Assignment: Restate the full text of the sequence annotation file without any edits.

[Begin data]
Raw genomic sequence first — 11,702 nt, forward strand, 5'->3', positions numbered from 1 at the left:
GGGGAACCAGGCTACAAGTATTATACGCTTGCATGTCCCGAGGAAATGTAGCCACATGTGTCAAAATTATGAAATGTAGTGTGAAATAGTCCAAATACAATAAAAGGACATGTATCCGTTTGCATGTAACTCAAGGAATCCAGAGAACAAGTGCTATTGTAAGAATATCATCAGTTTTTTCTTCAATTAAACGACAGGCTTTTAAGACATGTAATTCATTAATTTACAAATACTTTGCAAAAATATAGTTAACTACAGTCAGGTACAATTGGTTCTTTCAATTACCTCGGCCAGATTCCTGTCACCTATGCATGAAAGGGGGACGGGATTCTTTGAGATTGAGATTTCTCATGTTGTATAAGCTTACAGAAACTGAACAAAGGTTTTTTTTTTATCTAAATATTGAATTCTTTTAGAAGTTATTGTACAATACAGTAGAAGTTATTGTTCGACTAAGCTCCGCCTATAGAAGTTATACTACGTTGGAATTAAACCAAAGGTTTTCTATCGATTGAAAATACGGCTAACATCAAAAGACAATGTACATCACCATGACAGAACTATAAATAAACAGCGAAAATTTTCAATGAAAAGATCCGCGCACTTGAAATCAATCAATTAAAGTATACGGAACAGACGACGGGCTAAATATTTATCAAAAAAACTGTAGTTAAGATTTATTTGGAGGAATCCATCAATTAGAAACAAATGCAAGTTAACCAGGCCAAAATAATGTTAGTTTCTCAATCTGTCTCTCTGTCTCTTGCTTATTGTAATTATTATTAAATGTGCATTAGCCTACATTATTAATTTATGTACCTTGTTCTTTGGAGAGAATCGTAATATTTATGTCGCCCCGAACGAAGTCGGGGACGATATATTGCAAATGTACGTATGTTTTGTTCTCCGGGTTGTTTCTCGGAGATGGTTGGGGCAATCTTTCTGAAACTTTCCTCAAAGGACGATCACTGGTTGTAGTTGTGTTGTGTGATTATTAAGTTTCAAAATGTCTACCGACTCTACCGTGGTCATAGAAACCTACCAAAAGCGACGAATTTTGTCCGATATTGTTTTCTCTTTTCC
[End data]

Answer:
Raw genomic sequence first — 11,702 nt, forward strand, 5'->3', positions numbered from 1 at the left:
GGGGAACCAGGCTACAAGTATTATACGCTTGCATGTCCCGAGGAAATGTAGCCACATGTGTCAAAATTATGAAATGTAGTGTGAAATAGTCCAAATACAATAAAAGGACATGTATCCGTTTGCATGTAACTCAAGGAATCCAGAGAACAAGTGCTATTGTAAGAATATCATCAGTTTTTTCTTCAATTAAACGACAGGCTTTTAAGACATGTAATTCATTAATTTACAAATACTTTGCAAAAATATAGTTAACTACAGTCAGGTACAATTGGTTCTTTCAATTACCTCGGCCAGATTCCTGTCACCTATGCATGAAAGGGGGACGGGATTCTTTGAGATTGAGATTTCTCATGTTGTATAAGCTTACAGAAACTGAACAAAGGTTTTTTTTTTATCTAAATATTGAATTCTTTTAGAAGTTATTGTACAATACAGTAGAAGTTATTGTTCGACTAAGCTCCGCCTATAGAAGTTATACTACGTTGGAATTAAACCAAAGGTTTTCTATCGATTGAAAATACGGCTAACATCAAAAGACAATGTACATCACCATGACAGAACTATAAATAAACAGCGAAAATTTTCAATGAAAAGATCCGCGCACTTGAAATCAATCAATTAAAGTATACGGAACAGACGACGGGCTAAATATTTATCAAAAAAACTGTAGTTAAGATTTATTTGGAGGAATCCATCAATTAGAAACAAATGCAAGTTAACCAGGCCAAAATAATGTTAGTTTCTCAATCTGTCTCTCTGTCTCTTGCTTATTGTAATTATTATTAAATGTGCATTAGCCTACATTATTAATTTATGTACCTTGTTCTTTGGAGAGAATCGTAATATTTATGTCGCCCCGAACGAAGTCGGGGACGATATATTGCAAATGTACGTATGTTTTGTTCTCCGGGTTGTTTCTCGGAGATGGTTGGGGCAATCTTTCTGAAACTTTCCTCAAAGGACGATCACTGGTTGTAGTTGTGTTGTGTGATTATTAAGTTTCAAAATGTCTACCGACTCTACCGTGGTCATAGAAACCTACCAAAAGCGACGAATTTTGTCCGATATTGTTTTCTCTTTTCC